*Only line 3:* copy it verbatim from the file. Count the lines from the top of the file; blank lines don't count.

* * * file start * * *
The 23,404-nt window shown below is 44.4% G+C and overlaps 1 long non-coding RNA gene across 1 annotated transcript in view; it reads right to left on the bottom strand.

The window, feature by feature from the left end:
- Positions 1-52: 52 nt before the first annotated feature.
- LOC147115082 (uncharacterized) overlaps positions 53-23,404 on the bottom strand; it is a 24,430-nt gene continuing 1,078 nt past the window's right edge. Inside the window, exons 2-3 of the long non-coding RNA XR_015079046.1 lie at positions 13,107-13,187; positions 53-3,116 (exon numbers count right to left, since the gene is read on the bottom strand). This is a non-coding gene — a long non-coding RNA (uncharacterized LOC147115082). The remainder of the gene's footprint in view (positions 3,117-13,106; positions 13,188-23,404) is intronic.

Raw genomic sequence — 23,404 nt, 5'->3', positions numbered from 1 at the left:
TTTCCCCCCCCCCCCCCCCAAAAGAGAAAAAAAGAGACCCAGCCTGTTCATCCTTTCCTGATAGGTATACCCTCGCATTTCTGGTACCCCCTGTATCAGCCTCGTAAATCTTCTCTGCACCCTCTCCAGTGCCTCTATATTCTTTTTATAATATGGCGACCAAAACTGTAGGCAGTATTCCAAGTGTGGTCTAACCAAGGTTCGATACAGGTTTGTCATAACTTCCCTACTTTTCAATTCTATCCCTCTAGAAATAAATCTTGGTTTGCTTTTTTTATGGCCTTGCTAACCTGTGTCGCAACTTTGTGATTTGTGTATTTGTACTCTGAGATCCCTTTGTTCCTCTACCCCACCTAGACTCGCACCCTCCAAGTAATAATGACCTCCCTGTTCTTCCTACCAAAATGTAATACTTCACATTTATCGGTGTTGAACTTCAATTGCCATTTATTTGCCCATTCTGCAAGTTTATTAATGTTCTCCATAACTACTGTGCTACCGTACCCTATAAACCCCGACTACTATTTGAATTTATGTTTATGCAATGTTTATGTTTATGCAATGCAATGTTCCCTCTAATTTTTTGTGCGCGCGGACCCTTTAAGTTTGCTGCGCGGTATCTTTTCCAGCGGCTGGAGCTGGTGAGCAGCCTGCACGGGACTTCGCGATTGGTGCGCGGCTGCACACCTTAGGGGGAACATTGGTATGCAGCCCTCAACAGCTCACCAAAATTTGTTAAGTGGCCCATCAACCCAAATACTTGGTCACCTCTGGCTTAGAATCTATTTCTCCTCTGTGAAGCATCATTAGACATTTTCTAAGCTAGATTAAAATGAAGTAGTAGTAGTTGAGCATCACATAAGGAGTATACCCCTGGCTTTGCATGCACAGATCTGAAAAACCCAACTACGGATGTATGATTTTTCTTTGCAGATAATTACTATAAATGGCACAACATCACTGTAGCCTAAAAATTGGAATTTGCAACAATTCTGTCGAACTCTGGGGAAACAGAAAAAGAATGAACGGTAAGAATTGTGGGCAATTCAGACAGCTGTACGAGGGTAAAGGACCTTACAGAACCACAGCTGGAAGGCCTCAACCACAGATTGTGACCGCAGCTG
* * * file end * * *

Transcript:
- Positions 1-52: 52 nt before the first annotated feature.